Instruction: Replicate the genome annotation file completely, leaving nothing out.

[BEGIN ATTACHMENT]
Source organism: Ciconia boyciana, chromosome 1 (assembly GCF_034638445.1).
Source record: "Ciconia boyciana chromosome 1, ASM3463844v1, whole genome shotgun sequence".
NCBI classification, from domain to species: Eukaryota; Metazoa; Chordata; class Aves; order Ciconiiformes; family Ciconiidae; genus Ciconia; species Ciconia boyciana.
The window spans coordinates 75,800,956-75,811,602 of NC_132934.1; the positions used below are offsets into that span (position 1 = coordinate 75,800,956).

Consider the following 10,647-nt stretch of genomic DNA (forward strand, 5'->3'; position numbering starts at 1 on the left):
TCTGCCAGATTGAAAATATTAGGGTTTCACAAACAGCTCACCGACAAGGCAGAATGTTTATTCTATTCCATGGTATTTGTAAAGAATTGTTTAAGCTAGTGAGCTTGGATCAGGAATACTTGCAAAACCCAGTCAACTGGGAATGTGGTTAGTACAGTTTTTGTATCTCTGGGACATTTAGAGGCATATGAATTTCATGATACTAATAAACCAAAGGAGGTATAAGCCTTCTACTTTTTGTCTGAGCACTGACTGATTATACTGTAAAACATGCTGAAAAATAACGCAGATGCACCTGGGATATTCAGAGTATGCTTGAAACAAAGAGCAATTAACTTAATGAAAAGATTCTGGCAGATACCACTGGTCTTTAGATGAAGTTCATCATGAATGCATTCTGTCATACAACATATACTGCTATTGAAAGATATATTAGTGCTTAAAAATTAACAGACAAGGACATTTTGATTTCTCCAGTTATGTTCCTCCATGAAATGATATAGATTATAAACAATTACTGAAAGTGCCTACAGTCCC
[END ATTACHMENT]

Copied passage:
Source organism: Ciconia boyciana, chromosome 1 (assembly GCF_034638445.1).
Source record: "Ciconia boyciana chromosome 1, ASM3463844v1, whole genome shotgun sequence".
NCBI classification, from domain to species: Eukaryota; Metazoa; Chordata; class Aves; order Ciconiiformes; family Ciconiidae; genus Ciconia; species Ciconia boyciana.
The window spans coordinates 75,800,956-75,811,602 of NC_132934.1; the positions used below are offsets into that span (position 1 = coordinate 75,800,956).

Consider the following 10,647-nt stretch of genomic DNA (forward strand, 5'->3'; position numbering starts at 1 on the left):
TCTGCCAGATTGAAAATATTAGGGTTTCACAAACAGCTCACCGACAAGGCAGAATGTTTATTCTATTCCATGGTATTTGTAAAGAATTGTTTAAGCTAGTGAGCTTGGATCAGGAATACTTGCAAAACCCAGTCAACTGGGAATGTGGTTAGTACAGTTTTTGTATCTCTGGGACATTTAGAGGCATATGAATTTCATGATACTAATAAACCAAAGGAGGTATAAGCCTTCTACTTTTTGTCTGAGCACTGACTGATTATACTGTAAAACATGCTGAAAAATAACGCAGATGCACCTGGGATATTCAGAGTATGCTTGAAACAAAGAGCAATTAACTTAATGAAAAGATTCTGGCAGATACCACTGGTCTTTAGATGAAGTTCATCATGAATGCATTCTGTCATACAACATATACTGCTATTGAAAGATATATTAGTGCTTAAAAATTAACAGACAAGGACATTTTGATTTCTCCAGTTATGTTCCTCCATGAAATGATATAGATTATAAACAATTACTGAAAGTGCCTACAGTCCC